The theory that autism had psychological origins was called psychogenesis. (Its antithesis was biogenesis, which indicated organic causes.) Before the 1960s, psychological explanations, many of them focused on the interpersonal drama of early life, were culturally influential. That, and the fact that autism was a term invented to describe adult schizophrenia, made autism synonymous with emotional disturbance and mental illness. During the 1960s, pioneers like Bernard Rimland toppled psychogenesis. They accused its advocates of being unscientific and inhumane and pointed optimistically toward an alternative: a brain-based theory of human development and behavior. Since 1970, the neurosciences have led the way toward new discoveries and treatments. Today’s scientific consensus identifies the tangled roots of autism in complex combinations of pre- and post-natal genetics, neurology, and biochemistry.
Before the turn toward biogensis, Freudian perspectives on development shaped psychogenesis. In 1914, Sigmund Freud himself advanced a theory of “primary narcissism” which described something like autism as normal in the earliest stages of life. Freud suggested that all babies were born feeling supremely independent, self-involved, and entirely without needs for other human beings. Primary narcissism was entirely illusory, of course, since even the most imperious infant—“His Majesty the Baby,” as Freud called him—lived in a state of abject dependence.
Even if autistic aloneness marked a natural stage for all newborns—and there was much controversy on this point within the psychoanalytic community—it was fleeting. No one believed that it was normal for babies to remain permanently oblivious to the people (analysts called them “objects”) all around them or detached from the intimate emotional ties (“object relations”) that populated children’s mental worlds as well as their daily lives in families, schools, and communities. Men and women were equally represented among parents, of course, but gender conventions dictated that women and mothers (rather than men and fathers) were held largely responsible for the care of young children.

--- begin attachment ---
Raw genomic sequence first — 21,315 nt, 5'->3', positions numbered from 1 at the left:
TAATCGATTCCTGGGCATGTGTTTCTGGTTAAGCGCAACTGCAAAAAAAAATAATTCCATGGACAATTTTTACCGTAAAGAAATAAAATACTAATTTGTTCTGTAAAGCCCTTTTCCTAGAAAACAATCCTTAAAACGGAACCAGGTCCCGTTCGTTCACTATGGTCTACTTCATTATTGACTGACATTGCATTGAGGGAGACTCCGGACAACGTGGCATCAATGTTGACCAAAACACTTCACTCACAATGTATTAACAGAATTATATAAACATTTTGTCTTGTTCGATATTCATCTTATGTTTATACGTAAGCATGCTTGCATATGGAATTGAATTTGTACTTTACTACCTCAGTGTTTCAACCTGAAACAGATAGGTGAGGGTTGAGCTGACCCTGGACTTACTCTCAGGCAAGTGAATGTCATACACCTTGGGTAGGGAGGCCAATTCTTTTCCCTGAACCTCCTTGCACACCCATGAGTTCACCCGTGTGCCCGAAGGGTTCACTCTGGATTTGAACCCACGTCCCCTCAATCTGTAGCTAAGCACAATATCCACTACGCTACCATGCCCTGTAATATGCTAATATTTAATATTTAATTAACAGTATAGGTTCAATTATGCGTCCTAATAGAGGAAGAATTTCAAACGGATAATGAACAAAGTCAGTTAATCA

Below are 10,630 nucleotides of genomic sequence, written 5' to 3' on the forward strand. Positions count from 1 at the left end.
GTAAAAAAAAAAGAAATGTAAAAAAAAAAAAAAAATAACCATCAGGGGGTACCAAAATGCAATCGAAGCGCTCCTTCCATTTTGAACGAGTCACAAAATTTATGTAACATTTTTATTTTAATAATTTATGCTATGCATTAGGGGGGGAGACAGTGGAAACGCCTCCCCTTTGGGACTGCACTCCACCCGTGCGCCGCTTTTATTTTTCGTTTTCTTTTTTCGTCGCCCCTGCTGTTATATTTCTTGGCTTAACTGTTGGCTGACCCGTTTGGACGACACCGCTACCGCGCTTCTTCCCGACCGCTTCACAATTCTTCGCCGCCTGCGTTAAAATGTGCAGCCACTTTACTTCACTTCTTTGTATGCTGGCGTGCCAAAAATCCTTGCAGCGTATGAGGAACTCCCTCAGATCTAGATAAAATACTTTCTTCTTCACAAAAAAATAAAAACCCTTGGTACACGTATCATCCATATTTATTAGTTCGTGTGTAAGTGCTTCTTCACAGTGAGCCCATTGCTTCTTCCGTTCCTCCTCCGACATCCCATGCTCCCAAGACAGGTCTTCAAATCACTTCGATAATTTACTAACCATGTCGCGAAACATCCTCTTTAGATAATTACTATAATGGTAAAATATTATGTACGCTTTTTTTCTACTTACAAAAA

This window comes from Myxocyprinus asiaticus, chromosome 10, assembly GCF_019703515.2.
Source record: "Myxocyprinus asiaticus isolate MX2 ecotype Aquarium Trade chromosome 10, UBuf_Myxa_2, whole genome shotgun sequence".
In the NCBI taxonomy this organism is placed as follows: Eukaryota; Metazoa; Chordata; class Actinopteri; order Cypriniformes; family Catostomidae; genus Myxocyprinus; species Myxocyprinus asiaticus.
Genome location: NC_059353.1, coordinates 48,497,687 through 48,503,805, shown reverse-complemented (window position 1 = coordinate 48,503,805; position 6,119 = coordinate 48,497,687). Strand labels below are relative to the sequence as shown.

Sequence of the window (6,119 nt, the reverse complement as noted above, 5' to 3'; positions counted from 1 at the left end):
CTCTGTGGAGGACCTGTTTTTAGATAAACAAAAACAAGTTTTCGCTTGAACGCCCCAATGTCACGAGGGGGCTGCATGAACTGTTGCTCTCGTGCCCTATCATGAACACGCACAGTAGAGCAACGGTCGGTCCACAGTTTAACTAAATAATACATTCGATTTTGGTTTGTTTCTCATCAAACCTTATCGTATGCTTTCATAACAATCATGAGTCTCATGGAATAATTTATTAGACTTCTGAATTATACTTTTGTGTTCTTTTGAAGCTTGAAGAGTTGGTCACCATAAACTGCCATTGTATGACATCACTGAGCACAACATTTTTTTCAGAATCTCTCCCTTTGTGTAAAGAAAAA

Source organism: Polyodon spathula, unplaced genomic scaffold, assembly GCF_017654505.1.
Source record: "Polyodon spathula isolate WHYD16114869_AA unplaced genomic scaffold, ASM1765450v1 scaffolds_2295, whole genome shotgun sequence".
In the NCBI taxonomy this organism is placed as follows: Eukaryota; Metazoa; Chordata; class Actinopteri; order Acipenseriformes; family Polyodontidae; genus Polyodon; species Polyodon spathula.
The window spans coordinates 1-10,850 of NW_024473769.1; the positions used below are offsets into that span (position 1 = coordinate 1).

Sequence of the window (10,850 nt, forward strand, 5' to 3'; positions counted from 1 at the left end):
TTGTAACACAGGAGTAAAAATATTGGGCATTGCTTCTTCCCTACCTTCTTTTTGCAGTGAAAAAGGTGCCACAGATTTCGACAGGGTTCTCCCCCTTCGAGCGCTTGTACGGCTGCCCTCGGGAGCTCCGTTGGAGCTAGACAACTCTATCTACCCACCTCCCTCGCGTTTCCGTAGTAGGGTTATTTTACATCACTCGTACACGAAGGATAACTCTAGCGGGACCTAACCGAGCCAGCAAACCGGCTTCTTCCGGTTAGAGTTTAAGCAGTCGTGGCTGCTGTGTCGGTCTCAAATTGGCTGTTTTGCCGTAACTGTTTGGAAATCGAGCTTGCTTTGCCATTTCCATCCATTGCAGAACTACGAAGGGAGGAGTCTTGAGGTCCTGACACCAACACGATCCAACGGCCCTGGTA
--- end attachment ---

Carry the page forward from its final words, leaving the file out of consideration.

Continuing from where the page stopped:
Observers of childhood psychosis and schizophrenia, diagnoses which preceded autism, and researchers interested in the hospitalism that plagued children confined to institutions, were influenced by Freud’s theories about the many things that could and did go wrong in the course of normal childhood development. They were among the first physicians and psychologists to speculate about the role of infant emotion in the etiology of developmental disorders and try to intervene in that process. C.F. Oberndorf, founder in 1925 of a psychiatric service for New York’s Hebrew Sheltering Guardian Society, noticed that by 1935, the orphans originally admitted to his institution in Pleasantville, New York, had been replaced by “psychoneurotic” and “psychopathic” children.
The conduct disorders these children presented, including uncontrollable tantrums and extreme social isolation, were far more difficult to treat than the “normal grief” of children who lost parents. Members of the institution’s staff redoubled their efforts “toward satisfying the child’s need for love and recognition, so essential to emotional growth.” They experimented with art, play, and occupational therapies, and even had the children sit in chairs while their therapists lay on couches in hopes that the children would project their problems in the form of questions. These techniques all presumed that psychological harm had been done to the children’s emotional development and that repair was needed to prevent long-term damage. Did the interventions work? The results of a study that correlated 50 children’s treatment with their post-graduation outcomes showed no consistent patterns.